Comcast (NASDAQ:CMCSA) has a lot going for it. The company's pay television business has faltered slightly due to cord cutting, but broadband gains have more than made up for that. In addition, the media giant's movie studio remains very strong and its TV assets have continued to perform well.

Walt Disney has a better content portfolio, but Comcast is the Mouse House's closest rival when it comes to intellectual property (IP). It has also done a good job -- as Disney has -- of expanding and exploiting its IP in consumer goods, added programming, and, of course, in its theme parks.

This is a company that has the assets it needs to succeed as consumers change the way they watch television and film content. Comcast's position will get even better if it can steal the Twenty-First Century Fox assets it plans to make a cash bid for from Disney.

Despite the company's strengths and the fact that I'm an annual passholder and fan of its Universal Studios Orlando theme parks, I'm not going to be investing in Comcast. That's because, on the cable side of its business, the company continues to show disdain for its customers.

An over-the-shoulder view of a person sitting in a chair, remot in had, watching TV.

Comcast has shown disdain for its cable customers Image source: Getty Images.

Comcast is not well-liked

While NBC, Universal Studios, and other Comcast brands are popular, the cable/internet part of the company is not well-liked. In fact, in the recent American Customer Satisfaction Index's (ACSI) 2018 telecommunications report, Comcast ranked well below the industry average in cable and somewhat below as an internet service provider (ISP).

It's worth noting that pay TV and internet are the two lowest-rated industry segments covered by the ACSI. Both scored a 62 in the 100-point scale putting them behind streaming services, which averaged a 75. Comcast scored a 57 in pay television, placing it third from the bottom and a 60 as an ISP landing it roughly in the middle of the pack.

The reason Comcast is so poorly rated is because the company continues to operate as if it has a monopoly (which it does in many markets). Comcast has tried to overhaul its customer service by creating an app that allows consumers to track technicians so they know when it's necessary to be home during an appointment window and by adding social media customer care reps. These positive moves are offset by company's continued arrogance and its willingness to make moves like its recent switch of numerous popular channels to a pricier tier.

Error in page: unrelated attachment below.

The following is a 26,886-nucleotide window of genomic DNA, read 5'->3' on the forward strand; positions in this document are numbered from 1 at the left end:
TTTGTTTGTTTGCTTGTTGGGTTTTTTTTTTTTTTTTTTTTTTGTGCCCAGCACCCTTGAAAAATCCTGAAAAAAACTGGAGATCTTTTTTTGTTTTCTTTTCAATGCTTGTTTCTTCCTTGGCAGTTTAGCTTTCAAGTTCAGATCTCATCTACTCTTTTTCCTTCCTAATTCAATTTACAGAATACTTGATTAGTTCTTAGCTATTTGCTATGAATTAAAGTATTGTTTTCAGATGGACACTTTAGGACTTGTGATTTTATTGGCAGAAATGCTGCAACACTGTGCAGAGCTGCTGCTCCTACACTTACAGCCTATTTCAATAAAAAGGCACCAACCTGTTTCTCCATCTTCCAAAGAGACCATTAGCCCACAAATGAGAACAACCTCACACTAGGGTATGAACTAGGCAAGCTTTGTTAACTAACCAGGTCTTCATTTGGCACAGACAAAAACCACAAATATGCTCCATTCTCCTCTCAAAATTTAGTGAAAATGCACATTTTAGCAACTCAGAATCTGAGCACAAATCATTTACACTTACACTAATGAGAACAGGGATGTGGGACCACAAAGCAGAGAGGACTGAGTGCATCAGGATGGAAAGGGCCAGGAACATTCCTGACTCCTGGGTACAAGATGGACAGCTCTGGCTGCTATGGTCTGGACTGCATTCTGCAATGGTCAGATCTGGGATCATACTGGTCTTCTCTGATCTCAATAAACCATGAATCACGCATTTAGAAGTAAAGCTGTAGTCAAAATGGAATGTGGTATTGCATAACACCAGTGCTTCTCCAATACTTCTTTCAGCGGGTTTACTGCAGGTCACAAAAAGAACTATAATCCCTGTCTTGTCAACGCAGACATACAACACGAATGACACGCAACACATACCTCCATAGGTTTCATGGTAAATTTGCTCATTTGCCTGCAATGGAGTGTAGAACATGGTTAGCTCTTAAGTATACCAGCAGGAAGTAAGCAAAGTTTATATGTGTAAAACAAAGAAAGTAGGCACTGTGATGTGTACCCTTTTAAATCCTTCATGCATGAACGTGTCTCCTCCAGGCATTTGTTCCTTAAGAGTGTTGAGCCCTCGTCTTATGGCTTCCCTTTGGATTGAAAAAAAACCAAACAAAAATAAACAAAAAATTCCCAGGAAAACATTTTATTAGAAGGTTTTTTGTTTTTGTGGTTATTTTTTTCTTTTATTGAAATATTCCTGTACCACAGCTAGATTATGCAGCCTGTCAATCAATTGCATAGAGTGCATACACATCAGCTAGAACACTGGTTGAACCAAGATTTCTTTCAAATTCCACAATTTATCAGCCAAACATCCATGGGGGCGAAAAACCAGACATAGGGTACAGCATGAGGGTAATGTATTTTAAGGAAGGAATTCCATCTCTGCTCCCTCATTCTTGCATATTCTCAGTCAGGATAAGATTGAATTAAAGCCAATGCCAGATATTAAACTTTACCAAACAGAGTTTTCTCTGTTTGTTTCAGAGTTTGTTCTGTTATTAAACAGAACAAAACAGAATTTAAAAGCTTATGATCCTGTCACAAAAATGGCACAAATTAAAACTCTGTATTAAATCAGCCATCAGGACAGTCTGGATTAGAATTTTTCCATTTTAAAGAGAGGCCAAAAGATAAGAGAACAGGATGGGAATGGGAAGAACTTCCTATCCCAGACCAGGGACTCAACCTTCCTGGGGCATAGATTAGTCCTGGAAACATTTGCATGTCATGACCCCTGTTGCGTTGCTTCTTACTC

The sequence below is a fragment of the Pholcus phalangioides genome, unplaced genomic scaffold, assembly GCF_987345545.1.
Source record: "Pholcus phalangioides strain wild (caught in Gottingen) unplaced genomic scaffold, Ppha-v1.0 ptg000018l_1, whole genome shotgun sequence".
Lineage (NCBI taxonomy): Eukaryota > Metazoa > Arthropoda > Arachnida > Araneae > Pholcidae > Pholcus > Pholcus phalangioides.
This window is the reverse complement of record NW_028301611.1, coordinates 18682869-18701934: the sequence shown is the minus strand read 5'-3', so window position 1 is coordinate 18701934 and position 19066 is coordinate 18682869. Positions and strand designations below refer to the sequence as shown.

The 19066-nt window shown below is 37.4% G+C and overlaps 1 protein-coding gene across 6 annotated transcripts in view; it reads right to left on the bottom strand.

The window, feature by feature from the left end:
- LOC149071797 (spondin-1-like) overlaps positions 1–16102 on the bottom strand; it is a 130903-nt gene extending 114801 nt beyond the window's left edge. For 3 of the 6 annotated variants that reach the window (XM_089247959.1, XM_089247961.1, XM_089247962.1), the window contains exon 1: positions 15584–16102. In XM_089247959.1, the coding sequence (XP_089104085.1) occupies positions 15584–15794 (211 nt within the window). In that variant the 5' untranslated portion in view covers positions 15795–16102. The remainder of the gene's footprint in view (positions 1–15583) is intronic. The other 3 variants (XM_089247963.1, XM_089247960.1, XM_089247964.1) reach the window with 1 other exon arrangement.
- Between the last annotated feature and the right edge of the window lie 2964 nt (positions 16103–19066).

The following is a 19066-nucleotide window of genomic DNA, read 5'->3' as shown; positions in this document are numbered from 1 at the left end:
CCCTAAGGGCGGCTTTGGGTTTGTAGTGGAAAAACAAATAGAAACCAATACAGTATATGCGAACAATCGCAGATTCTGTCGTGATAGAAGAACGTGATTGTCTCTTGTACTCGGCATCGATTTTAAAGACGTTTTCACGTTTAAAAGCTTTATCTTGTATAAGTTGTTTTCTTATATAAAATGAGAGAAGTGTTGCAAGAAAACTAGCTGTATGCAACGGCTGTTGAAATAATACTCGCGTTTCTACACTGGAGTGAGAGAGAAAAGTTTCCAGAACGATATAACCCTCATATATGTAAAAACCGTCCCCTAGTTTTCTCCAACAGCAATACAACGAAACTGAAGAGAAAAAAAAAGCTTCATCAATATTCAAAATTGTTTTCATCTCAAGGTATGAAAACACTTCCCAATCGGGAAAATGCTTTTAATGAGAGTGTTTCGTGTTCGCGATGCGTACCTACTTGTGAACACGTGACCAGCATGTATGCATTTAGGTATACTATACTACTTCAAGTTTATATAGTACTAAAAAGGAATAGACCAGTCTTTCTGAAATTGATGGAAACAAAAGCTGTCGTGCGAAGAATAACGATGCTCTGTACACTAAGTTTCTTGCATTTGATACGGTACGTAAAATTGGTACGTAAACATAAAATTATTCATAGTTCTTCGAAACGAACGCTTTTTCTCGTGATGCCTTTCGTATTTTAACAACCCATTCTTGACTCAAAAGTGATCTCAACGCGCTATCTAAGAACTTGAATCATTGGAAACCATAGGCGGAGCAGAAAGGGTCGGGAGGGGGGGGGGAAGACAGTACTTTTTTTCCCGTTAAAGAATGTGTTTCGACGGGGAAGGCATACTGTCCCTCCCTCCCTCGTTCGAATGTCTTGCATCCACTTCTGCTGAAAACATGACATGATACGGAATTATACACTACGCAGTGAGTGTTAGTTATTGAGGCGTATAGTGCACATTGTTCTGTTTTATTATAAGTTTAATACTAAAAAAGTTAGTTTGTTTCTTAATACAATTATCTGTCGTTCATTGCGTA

"Because consumers don't have many options when choosing a subscription TV provider, those businesses don't see a lot of risk in customer dissatisfaction, and we're unlikely to see dramatic changes any time soon," said ACSI Managing Director David VanAmburg in a press release.

Customers deserve better

I believe that Comcast wants to offer better customer service. After a series of scandals, the company began revamping its customer service efforts in 2015. The fact that the cable giant saw its ACSI score drop on the latest report suggests that those efforts have failed.

Being incapable of fixing its customer service is going to become a bigger problem for Comcast as consumers continue to gain alternative choices for cable (like streaming and over-the-top services) and maybe eventually internet. Once that happens, it's almost too late because it's hard for anyone to accept a company that treats people well only when it has to.

Comcast simply hasn't shown respect for its cable and internet customers and it has shown that even when it wants to be respectful, it does not know how to. That's reason enough for me to never buy a share in the company even though I believe in its overall business prospects.

Daniel B. Kline has no position in any of the stocks mentioned. The Motley Fool owns shares of and recommends Walt Disney. The Motley Fool has a disclosure policy.